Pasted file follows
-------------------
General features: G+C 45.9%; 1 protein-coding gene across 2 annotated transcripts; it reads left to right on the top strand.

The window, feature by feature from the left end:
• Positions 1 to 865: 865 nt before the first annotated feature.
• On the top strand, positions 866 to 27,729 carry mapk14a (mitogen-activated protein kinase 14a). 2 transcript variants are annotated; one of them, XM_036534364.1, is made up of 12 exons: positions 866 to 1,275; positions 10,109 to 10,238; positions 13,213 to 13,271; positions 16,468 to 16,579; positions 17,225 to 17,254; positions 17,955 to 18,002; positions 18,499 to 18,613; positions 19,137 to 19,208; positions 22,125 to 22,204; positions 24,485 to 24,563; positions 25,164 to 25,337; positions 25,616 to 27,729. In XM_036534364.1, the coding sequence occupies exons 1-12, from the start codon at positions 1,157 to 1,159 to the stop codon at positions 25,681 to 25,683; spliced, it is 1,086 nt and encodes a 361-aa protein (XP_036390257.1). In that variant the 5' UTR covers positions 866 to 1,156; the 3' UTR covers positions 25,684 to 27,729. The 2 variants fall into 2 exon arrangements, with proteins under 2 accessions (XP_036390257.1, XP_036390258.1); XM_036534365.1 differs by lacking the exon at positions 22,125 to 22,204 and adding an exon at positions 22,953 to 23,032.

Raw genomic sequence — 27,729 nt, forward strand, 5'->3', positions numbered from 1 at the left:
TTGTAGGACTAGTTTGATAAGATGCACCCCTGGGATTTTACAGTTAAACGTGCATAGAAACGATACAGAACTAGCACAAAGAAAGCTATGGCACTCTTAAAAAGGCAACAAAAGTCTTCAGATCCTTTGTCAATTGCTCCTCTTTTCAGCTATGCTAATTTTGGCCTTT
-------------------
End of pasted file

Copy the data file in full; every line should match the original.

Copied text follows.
General features: G+C 45.9%; 1 protein-coding gene across 2 annotated transcripts; it reads left to right on the top strand.

The window, feature by feature from the left end:
• Positions 1 to 865: 865 nt before the first annotated feature.
• On the top strand, positions 866 to 27,729 carry mapk14a (mitogen-activated protein kinase 14a). 2 transcript variants are annotated; one of them, XM_036534364.1, is made up of 12 exons: positions 866 to 1,275; positions 10,109 to 10,238; positions 13,213 to 13,271; positions 16,468 to 16,579; positions 17,225 to 17,254; positions 17,955 to 18,002; positions 18,499 to 18,613; positions 19,137 to 19,208; positions 22,125 to 22,204; positions 24,485 to 24,563; positions 25,164 to 25,337; positions 25,616 to 27,729. In XM_036534364.1, the coding sequence occupies exons 1-12, from the start codon at positions 1,157 to 1,159 to the stop codon at positions 25,681 to 25,683; spliced, it is 1,086 nt and encodes a 361-aa protein (XP_036390257.1). In that variant the 5' UTR covers positions 866 to 1,156; the 3' UTR covers positions 25,684 to 27,729. The 2 variants fall into 2 exon arrangements, with proteins under 2 accessions (XP_036390257.1, XP_036390258.1); XM_036534365.1 differs by lacking the exon at positions 22,125 to 22,204 and adding an exon at positions 22,953 to 23,032.

Raw genomic sequence — 27,729 nt, forward strand, 5'->3', positions numbered from 1 at the left:
TTGTAGGACTAGTTTGATAAGATGCACCCCTGGGATTTTACAGTTAAACGTGCATAGAAACGATACAGAACTAGCACAAAGAAAGCTATGGCACTCTTAAAAAGGCAACAAAAGTCTTCAGATCCTTTGTCAATTGCTCCTCTTTTCAGCTATGCTAATTTTGGCCTTT